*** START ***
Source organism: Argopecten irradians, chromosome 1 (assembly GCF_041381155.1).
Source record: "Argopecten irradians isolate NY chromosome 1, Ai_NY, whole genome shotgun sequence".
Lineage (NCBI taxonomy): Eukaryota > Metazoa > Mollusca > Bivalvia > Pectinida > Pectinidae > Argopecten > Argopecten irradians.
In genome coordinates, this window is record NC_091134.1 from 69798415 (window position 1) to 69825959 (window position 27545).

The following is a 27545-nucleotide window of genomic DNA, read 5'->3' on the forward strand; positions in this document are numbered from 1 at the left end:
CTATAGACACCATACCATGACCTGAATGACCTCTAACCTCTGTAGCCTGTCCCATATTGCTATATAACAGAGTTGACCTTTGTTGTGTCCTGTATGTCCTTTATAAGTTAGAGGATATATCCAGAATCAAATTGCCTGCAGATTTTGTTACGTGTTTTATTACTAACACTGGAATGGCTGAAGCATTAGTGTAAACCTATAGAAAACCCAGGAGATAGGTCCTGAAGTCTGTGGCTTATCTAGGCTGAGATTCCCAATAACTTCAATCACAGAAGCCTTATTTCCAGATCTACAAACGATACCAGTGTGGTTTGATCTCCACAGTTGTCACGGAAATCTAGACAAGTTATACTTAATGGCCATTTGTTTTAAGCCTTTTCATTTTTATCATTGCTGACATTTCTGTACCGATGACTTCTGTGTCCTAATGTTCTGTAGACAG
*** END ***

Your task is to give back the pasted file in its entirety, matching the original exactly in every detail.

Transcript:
Source organism: Argopecten irradians, chromosome 1 (assembly GCF_041381155.1).
Source record: "Argopecten irradians isolate NY chromosome 1, Ai_NY, whole genome shotgun sequence".
Lineage (NCBI taxonomy): Eukaryota > Metazoa > Mollusca > Bivalvia > Pectinida > Pectinidae > Argopecten > Argopecten irradians.
In genome coordinates, this window is record NC_091134.1 from 69798415 (window position 1) to 69825959 (window position 27545).

The following is a 27545-nucleotide window of genomic DNA, read 5'->3' on the forward strand; positions in this document are numbered from 1 at the left end:
CTATAGACACCATACCATGACCTGAATGACCTCTAACCTCTGTAGCCTGTCCCATATTGCTATATAACAGAGTTGACCTTTGTTGTGTCCTGTATGTCCTTTATAAGTTAGAGGATATATCCAGAATCAAATTGCCTGCAGATTTTGTTACGTGTTTTATTACTAACACTGGAATGGCTGAAGCATTAGTGTAAACCTATAGAAAACCCAGGAGATAGGTCCTGAAGTCTGTGGCTTATCTAGGCTGAGATTCCCAATAACTTCAATCACAGAAGCCTTATTTCCAGATCTACAAACGATACCAGTGTGGTTTGATCTCCACAGTTGTCACGGAAATCTAGACAAGTTATACTTAATGGCCATTTGTTTTAAGCCTTTTCATTTTTATCATTGCTGACATTTCTGTACCGATGACTTCTGTGTCCTAATGTTCTGTAGACAG